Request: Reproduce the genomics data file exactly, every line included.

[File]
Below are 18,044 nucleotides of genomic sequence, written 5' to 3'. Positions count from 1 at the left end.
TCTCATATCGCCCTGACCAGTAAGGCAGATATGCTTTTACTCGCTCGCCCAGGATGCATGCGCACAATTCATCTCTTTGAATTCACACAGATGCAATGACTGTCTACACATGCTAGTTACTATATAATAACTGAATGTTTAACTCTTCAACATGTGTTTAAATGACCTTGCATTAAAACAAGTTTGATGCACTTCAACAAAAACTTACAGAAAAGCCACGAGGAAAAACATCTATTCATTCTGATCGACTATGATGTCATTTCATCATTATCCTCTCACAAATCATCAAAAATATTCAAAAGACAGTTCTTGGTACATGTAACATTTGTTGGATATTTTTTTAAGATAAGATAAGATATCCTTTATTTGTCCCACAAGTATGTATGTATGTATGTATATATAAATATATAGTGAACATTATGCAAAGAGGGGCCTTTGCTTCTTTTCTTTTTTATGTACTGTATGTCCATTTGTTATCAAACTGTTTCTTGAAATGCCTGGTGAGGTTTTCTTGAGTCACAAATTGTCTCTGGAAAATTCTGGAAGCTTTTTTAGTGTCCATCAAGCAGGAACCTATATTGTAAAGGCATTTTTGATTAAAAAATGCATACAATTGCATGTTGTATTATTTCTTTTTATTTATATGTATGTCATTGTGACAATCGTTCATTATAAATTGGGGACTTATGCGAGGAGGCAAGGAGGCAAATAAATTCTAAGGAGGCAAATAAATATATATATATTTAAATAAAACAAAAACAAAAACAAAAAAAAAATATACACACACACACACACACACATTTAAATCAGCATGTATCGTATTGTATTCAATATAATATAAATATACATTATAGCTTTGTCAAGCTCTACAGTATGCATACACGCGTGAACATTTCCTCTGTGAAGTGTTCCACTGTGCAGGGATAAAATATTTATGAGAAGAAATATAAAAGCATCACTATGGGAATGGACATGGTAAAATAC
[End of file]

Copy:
Below are 18,044 nucleotides of genomic sequence, written 5' to 3'. Positions count from 1 at the left end.
TCTCATATCGCCCTGACCAGTAAGGCAGATATGCTTTTACTCGCTCGCCCAGGATGCATGCGCACAATTCATCTCTTTGAATTCACACAGATGCAATGACTGTCTACACATGCTAGTTACTATATAATAACTGAATGTTTAACTCTTCAACATGTGTTTAAATGACCTTGCATTAAAACAAGTTTGATGCACTTCAACAAAAACTTACAGAAAAGCCACGAGGAAAAACATCTATTCATTCTGATCGACTATGATGTCATTTCATCATTATCCTCTCACAAATCATCAAAAATATTCAAAAGACAGTTCTTGGTACATGTAACATTTGTTGGATATTTTTTTAAGATAAGATAAGATATCCTTTATTTGTCCCACAAGTATGTATGTATGTATGTATATATAAATATATAGTGAACATTATGCAAAGAGGGGCCTTTGCTTCTTTTCTTTTTTATGTACTGTATGTCCATTTGTTATCAAACTGTTTCTTGAAATGCCTGGTGAGGTTTTCTTGAGTCACAAATTGTCTCTGGAAAATTCTGGAAGCTTTTTTAGTGTCCATCAAGCAGGAACCTATATTGTAAAGGCATTTTTGATTAAAAAATGCATACAATTGCATGTTGTATTATTTCTTTTTATTTATATGTATGTCATTGTGACAATCGTTCATTATAAATTGGGGACTTATGCGAGGAGGCAAGGAGGCAAATAAATTCTAAGGAGGCAAATAAATATATATATATTTAAATAAAACAAAAACAAAAACAAAAAAAAAATATACACACACACACACACACACATTTAAATCAGCATGTATCGTATTGTATTCAATATAATATAAATATACATTATAGCTTTGTCAAGCTCTACAGTATGCATACACGCGTGAACATTTCCTCTGTGAAGTGTTCCACTGTGCAGGGATAAAATATTTATGAGAAGAAATATAAAAGCATCACTATGGGAATGGACATGGTAAAATAC